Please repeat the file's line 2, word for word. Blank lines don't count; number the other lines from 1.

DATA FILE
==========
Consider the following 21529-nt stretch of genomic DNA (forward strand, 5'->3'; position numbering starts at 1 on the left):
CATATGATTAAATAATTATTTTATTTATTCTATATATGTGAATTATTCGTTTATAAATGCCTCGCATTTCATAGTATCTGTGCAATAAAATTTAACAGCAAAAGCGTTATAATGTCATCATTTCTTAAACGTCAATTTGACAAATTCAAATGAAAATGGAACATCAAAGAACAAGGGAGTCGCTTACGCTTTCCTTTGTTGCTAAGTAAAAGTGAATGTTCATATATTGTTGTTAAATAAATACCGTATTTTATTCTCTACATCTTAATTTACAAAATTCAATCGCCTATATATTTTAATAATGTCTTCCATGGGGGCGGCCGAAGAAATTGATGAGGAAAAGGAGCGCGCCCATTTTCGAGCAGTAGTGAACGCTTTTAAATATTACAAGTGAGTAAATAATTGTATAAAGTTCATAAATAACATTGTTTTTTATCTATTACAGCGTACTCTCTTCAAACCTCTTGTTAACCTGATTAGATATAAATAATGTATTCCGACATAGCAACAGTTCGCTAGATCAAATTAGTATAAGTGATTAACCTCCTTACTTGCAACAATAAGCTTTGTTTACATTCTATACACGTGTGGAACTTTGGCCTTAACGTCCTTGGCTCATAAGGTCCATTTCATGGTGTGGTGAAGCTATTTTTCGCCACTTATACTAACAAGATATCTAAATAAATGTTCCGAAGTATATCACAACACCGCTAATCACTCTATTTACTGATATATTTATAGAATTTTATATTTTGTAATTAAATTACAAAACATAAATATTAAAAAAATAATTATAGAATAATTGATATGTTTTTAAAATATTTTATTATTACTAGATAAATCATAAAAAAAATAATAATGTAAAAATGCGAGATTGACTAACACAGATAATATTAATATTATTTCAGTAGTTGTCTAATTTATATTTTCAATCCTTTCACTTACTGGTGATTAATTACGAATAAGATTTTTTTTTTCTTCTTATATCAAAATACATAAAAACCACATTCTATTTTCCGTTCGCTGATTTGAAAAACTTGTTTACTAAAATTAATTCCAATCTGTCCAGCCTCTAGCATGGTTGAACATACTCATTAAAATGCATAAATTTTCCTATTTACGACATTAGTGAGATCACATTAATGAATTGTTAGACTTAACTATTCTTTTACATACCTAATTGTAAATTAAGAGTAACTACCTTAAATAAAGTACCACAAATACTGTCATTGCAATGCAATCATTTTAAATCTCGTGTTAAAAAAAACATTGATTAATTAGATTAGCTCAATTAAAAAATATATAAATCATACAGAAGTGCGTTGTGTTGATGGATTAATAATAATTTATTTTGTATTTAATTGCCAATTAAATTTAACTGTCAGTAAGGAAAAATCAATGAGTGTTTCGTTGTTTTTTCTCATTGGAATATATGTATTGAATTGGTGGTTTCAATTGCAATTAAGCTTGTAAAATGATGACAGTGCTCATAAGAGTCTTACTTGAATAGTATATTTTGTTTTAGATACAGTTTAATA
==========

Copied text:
CATATGATTAAATAATTATTTTATTTATTCTATATATGTGAATTATTCGTTTATAAATGCCTCGCATTTCATAGTATCTGTGCAATAAAATTTAACAGCAAAAGCGTTATAATGTCATCATTTCTTAAACGTCAATTTGACAAATTCAAATGAAAATGGAACATCAAAGAACAAGGGAGTCGCTTACGCTTTCCTTTGTTGCTAAGTAAAAGTGAATGTTCATATATTGTTGTTAAATAAATACCGTATTTTATTCTCTACATCTTAATTTACAAAATTCAATCGCCTATATATTTTAATAATGTCTTCCATGGGGGCGGCCGAAGAAATTGATGAGGAAAAGGAGCGCGCCCATTTTCGAGCAGTAGTGAACGCTTTTAAATATTACAAGTGAGTAAATAATTGTATAAAGTTCATAAATAACATTGTTTTTTATCTATTACAGCGTACTCTCTTCAAACCTCTTGTTAACCTGATTAGATATAAATAATGTATTCCGACATAGCAACAGTTCGCTAGATCAAATTAGTATAAGTGATTAACCTCCTTACTTGCAACAATAAGCTTTGTTTACATTCTATACACGTGTGGAACTTTGGCCTTAACGTCCTTGGCTCATAAGGTCCATTTCATGGTGTGGTGAAGCTATTTTTCGCCACTTATACTAACAAGATATCTAAATAAATGTTCCGAAGTATATCACAACACCGCTAATCACTCTATTTACTGATATATTTATAGAATTTTATATTTTGTAATTAAATTACAAAACATAAATATTAAAAAAATAATTATAGAATAATTGATATGTTTTTAAAATATTTTATTATTACTAGATAAATCATAAAAAAAATAATAATGTAAAAATGCGAGATTGACTAACACAGATAATATTAATATTATTTCAGTAGTTGTCTAATTTATATTTTCAATCCTTTCACTTACTGGTGATTAATTACGAATAAGATTTTTTTTTTCTTCTTATATCAAAATACATAAAAACCACATTCTATTTTCCGTTCGCTGATTTGAAAAACTTGTTTACTAAAATTAATTCCAATCTGTCCAGCCTCTAGCATGGTTGAACATACTCATTAAAATGCATAAATTTTCCTATTTACGACATTAGTGAGATCACATTAATGAATTGTTAGACTTAACTATTCTTTTACATACCTAATTGTAAATTAAGAGTAACTACCTTAAATAAAGTACCACAAATACTGTCATTGCAATGCAATCATTTTAAATCTCGTGTTAAAAAAAACATTGATTAATTAGATTAGCTCAATTAAAAAATATATAAATCATACAGAAGTGCGTTGTGTTGATGGATTAATAATAATTTATTTTGTATTTAATTGCCAATTAAATTTAACTGTCAGTAAGGAAAAATCAATGAGTGTTTCGTTGTTTTTTCTCATTGGAATATATGTATTGAATTGGTGGTTTCAATTGCAATTAAGCTTGTAAAATGATGACAGTGCTCATAAGAGTCTTACTTGAATAGTATATTTTGTTTTAGATACAGTTTAATA